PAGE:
In Hagetmau, a small town in the south of Landes, a family carpentry will celebrate its 60th anniversary in 2024 by delivering the most prestigious order in its history: 1,500 chairs for the renovated nave of Notre-Dame de Paris. “We have already done interesting things but this really touches on something else,” says Alain Bastiat, manager of the SME chosen to manufacture “limited and exclusive edition” seats for the most visited cathedral in the world, ravaged by the fire of April 2019. The Bastiat Sièges company, founded in 1964, is installed on 4000 m2 on the outskirts of the town formerly “capital of the chair”, as recalled by a 10 meter high example on a flowered roundabout at the entrance. From carpenter to seamstress, it employs 17 highly qualified employees.
In the cabinetmaking workshop, under a skylight, sits the prototype made for Notre-Dame: a model in light solid oak with clean lines, “visually silent”, signed by a Breton designer, Iona Vautrin. “We needed a simple chair so that it would not take up all the space and obscure the architecture and the rest of the liturgical furniture,” explains Sylvain Bastiat, 36, son of Alain and grandson, to AFP. -son of the founders Joseph and Marcelle, who joined the factory in 2022. Low, it allows the faithful to pray by resting their elbows on the back of the one placed in front of them. The seat, slightly hollowed out and tilted towards the rear, offers better comfort than the old benches reduced to ashes. The stackable chairs can also be connected to each other by a brass clip.
An order which is quantified in “hundreds of thousands of euros”, unexpected for Bastiat Sièges and its annual turnover of 1.4 million euros, and which “is long-term”: the partnership with Iona Vautrin will continue with the design of the prie-Dieu and the benches intended for the annex chapels of the cathedral.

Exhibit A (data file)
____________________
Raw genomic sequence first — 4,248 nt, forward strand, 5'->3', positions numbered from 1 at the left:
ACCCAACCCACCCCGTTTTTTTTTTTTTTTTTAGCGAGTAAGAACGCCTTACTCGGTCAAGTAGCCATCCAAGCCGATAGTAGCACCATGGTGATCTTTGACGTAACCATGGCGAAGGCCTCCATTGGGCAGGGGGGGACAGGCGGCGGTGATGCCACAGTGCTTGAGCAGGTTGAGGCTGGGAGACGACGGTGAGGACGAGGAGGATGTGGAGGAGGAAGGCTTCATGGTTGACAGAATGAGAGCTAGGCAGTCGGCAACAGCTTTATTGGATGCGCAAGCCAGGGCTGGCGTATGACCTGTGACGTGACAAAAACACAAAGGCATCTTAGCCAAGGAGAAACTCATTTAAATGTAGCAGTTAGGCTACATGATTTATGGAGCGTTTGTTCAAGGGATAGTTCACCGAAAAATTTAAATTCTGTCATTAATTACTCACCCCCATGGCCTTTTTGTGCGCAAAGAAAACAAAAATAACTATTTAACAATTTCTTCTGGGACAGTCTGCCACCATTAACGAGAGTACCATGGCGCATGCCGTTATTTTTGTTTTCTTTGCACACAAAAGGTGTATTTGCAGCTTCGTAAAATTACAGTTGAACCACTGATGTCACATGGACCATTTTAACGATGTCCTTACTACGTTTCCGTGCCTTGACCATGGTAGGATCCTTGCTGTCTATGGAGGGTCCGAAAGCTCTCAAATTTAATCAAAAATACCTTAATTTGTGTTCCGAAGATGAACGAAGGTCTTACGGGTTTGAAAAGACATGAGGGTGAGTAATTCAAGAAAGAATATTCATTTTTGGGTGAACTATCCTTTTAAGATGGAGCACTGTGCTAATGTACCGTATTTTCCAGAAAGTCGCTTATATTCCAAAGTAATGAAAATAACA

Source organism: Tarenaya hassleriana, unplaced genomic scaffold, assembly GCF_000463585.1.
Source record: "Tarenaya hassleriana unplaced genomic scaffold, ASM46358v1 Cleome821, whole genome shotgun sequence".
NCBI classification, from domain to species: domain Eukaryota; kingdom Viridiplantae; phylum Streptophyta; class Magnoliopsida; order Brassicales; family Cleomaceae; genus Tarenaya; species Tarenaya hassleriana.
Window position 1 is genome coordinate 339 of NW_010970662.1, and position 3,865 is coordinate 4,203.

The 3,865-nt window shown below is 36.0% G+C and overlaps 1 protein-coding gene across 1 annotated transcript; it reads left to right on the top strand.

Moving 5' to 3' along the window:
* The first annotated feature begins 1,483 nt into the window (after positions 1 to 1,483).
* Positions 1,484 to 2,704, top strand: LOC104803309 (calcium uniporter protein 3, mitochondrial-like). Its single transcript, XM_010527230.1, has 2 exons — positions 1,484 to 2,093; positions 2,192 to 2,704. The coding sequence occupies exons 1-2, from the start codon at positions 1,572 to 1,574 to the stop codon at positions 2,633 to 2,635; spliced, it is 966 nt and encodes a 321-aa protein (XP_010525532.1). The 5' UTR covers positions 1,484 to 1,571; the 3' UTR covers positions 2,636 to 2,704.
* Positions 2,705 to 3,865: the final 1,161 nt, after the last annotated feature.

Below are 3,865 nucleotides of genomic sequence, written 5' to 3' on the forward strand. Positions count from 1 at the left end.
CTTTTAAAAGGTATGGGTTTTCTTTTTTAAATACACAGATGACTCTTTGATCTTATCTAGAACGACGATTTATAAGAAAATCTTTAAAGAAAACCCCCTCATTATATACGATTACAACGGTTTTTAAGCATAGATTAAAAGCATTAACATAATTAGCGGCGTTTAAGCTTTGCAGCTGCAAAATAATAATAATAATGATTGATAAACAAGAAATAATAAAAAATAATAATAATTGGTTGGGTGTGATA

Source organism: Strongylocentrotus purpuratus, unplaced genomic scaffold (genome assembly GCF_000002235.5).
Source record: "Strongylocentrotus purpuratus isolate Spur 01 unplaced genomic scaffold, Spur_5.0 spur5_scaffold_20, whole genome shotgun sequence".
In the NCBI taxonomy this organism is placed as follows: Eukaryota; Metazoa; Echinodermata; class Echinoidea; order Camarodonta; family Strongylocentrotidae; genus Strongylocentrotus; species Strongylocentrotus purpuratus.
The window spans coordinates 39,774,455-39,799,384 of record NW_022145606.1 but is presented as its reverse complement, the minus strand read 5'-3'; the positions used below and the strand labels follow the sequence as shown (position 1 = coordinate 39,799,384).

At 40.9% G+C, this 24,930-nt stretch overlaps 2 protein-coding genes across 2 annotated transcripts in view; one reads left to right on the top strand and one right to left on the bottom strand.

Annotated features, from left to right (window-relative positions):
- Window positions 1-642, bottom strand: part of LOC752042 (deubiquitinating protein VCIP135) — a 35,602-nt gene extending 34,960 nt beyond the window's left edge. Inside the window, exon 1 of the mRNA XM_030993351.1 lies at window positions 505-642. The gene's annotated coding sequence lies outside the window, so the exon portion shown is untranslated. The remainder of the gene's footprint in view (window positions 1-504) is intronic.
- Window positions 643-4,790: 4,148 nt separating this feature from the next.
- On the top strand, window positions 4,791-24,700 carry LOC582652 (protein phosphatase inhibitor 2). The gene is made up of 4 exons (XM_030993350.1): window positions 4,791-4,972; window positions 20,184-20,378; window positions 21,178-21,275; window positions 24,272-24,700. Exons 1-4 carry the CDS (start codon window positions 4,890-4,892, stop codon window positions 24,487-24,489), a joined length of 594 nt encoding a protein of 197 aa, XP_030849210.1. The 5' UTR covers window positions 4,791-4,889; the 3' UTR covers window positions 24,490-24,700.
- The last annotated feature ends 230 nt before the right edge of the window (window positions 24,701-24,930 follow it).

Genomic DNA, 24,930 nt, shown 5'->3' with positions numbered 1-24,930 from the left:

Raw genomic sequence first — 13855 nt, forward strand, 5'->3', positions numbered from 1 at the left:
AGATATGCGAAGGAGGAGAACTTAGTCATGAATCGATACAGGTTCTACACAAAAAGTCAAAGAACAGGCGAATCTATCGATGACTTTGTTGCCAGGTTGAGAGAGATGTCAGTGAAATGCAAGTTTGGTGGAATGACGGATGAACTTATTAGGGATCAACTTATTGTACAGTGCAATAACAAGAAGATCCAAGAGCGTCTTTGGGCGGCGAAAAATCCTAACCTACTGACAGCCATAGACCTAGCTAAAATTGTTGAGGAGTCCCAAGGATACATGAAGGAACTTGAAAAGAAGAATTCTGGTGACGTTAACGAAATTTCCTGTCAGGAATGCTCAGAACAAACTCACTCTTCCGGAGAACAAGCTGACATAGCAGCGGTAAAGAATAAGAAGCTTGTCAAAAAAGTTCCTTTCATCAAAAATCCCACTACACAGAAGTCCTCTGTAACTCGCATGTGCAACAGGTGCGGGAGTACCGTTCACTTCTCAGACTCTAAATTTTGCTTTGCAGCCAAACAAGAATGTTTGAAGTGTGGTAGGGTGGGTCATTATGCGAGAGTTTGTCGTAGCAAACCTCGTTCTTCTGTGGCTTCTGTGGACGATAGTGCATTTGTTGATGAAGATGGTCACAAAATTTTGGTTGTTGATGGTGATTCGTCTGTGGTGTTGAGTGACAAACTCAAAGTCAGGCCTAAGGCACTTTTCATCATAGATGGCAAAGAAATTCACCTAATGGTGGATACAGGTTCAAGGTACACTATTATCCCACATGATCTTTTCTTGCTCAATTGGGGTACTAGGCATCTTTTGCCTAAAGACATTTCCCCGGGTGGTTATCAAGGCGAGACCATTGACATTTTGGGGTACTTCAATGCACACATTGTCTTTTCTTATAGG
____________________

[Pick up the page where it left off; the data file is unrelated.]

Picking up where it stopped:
From the native village to the Île de la Cité, the family carpentry followed a long, sometimes bumpy journey. After a golden age of the Landes chair, which began after the Great War, the horizon darkened at the dawn of the 2000s in the face of stiff competition from low-cost flat-pack furniture and Asian teak. , cheaper than French oak. When the crisis hits Hagetmau, you have to survive. Bastiat Sièges remains resolutely “anchored in the region” but must diversify its activities, says the representative of the third generation. The SME approaches designers to seek out “another type of clientele, interior designers, decorators, etc.” and create its own high-end brand, Bosc, or “forest” in Gascon. Here, 90% of the wood worked is French: oak from the forests of Burgundy, Sologne and Île-de-France.
Bastiat Sièges is establishing itself in a niche: working solid wood in a semi-industrial way - something that "few companies in France are capable of", underlines Sylvain Bastiat - while retaining internal control of all the know-how, carpentry to tapestry. In 2018, the Landes SME obtained the State label of “living heritage company”. In June 2023, Iona Vautrin was chosen by the Archbishop of Paris, Mgr Laurent Ulrich, as part of a call for tenders launched by the Revoir Notre-Dame de Paris association, pilot of the renovation project. .
The artist knew the Bosc brand and then contacted the Hagetmau company. “The flow quickly passed between us,” says Sylvain. “She sent us the 3D of the chair to make. We didn’t think long, we launched into the adventure,” continues his father. The delivery of the 1,500 chairs will take place in October 2024 for a reopening of the monument planned two months later.